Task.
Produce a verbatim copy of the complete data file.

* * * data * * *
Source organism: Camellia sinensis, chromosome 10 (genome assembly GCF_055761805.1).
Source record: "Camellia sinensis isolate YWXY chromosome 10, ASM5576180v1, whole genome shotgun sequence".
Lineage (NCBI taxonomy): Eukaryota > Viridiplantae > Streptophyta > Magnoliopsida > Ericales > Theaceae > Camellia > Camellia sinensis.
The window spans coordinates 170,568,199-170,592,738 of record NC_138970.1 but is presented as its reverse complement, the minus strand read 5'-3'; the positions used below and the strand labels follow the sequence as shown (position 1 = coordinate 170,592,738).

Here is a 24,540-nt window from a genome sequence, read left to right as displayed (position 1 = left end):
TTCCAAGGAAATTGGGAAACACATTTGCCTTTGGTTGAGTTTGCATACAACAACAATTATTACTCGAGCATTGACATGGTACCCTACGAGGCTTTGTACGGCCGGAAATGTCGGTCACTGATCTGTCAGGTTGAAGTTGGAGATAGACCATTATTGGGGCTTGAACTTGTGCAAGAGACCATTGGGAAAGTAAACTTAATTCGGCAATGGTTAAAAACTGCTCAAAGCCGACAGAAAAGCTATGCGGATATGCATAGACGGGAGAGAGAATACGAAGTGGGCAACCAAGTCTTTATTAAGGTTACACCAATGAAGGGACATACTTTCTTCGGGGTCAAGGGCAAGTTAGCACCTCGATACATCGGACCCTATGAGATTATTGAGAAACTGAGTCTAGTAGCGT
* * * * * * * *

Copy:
Source organism: Camellia sinensis, chromosome 10 (genome assembly GCF_055761805.1).
Source record: "Camellia sinensis isolate YWXY chromosome 10, ASM5576180v1, whole genome shotgun sequence".
Lineage (NCBI taxonomy): Eukaryota > Viridiplantae > Streptophyta > Magnoliopsida > Ericales > Theaceae > Camellia > Camellia sinensis.
The window spans coordinates 170,568,199-170,592,738 of record NC_138970.1 but is presented as its reverse complement, the minus strand read 5'-3'; the positions used below and the strand labels follow the sequence as shown (position 1 = coordinate 170,592,738).

Here is a 24,540-nt window from a genome sequence, read left to right as displayed (position 1 = left end):
TTCCAAGGAAATTGGGAAACACATTTGCCTTTGGTTGAGTTTGCATACAACAACAATTATTACTCGAGCATTGACATGGTACCCTACGAGGCTTTGTACGGCCGGAAATGTCGGTCACTGATCTGTCAGGTTGAAGTTGGAGATAGACCATTATTGGGGCTTGAACTTGTGCAAGAGACCATTGGGAAAGTAAACTTAATTCGGCAATGGTTAAAAACTGCTCAAAGCCGACAGAAAAGCTATGCGGATATGCATAGACGGGAGAGAGAATACGAAGTGGGCAACCAAGTCTTTATTAAGGTTACACCAATGAAGGGACATACTTTCTTCGGGGTCAAGGGCAAGTTAGCACCTCGATACATCGGACCCTATGAGATTATTGAGAAACTGAGTCTAGTAGCGT